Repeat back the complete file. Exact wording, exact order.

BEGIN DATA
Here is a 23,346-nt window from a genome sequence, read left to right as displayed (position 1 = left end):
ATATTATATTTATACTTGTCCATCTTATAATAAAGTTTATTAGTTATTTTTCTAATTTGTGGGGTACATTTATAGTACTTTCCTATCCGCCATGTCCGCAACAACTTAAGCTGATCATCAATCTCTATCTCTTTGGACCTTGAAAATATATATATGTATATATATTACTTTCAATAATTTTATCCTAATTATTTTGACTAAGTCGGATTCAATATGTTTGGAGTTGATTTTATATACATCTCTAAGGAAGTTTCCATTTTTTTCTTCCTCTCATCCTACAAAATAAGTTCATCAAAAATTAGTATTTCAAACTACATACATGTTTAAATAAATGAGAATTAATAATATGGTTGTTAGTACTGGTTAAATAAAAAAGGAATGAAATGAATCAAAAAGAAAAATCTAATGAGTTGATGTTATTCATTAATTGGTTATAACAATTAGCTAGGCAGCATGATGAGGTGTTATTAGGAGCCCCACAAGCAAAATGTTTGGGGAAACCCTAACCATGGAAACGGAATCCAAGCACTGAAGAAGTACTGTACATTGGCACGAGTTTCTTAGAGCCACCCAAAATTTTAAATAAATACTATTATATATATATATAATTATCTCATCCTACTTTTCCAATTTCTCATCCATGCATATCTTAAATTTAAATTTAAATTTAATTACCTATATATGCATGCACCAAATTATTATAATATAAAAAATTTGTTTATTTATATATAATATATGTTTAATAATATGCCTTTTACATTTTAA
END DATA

Here is a 23,346-nt window from a genome sequence, read left to right as displayed (position 1 = left end):
ATATTATATTTATACTTGTCCATCTTATAATAAAGTTTATTAGTTATTTTTCTAATTTGTGGGGTACATTTATAGTACTTTCCTATCCGCCATGTCCGCAACAACTTAAGCTGATCATCAATCTCTATCTCTTTGGACCTTGAAAATATATATATGTATATATATTACTTTCAATAATTTTATCCTAATTATTTTGACTAAGTCGGATTCAATATGTTTGGAGTTGATTTTATATACATCTCTAAGGAAGTTTCCATTTTTTTCTTCCTCTCATCCTACAAAATAAGTTCATCAAAAATTAGTATTTCAAACTACATACATGTTTAAATAAATGAGAATTAATAATATGGTTGTTAGTACTGGTTAAATAAAAAAGGAATGAAATGAATCAAAAAGAAAAATCTAATGAGTTGATGTTATTCATTAATTGGTTATAACAATTAGCTAGGCAGCATGATGAGGTGTTATTAGGAGCCCCACAAGCAAAATGTTTGGGGAAACCCTAACCATGGAAACGGAATCCAAGCACTGAAGAAGTACTGTACATTGGCACGAGTTTCTTAGAGCCACCCAAAATTTTAAATAAATACTATTATATATATATATAATTATCTCATCCTACTTTTCCAATTTCTCATCCATGCATATCTTAAATTTAAATTTAAATTTAATTACCTATATATGCATGCACCAAATTATTATAATATAAAAAATTTGTTTATTTATATATAATATATGTTTAATAATATGCCTTTTACATTTTAA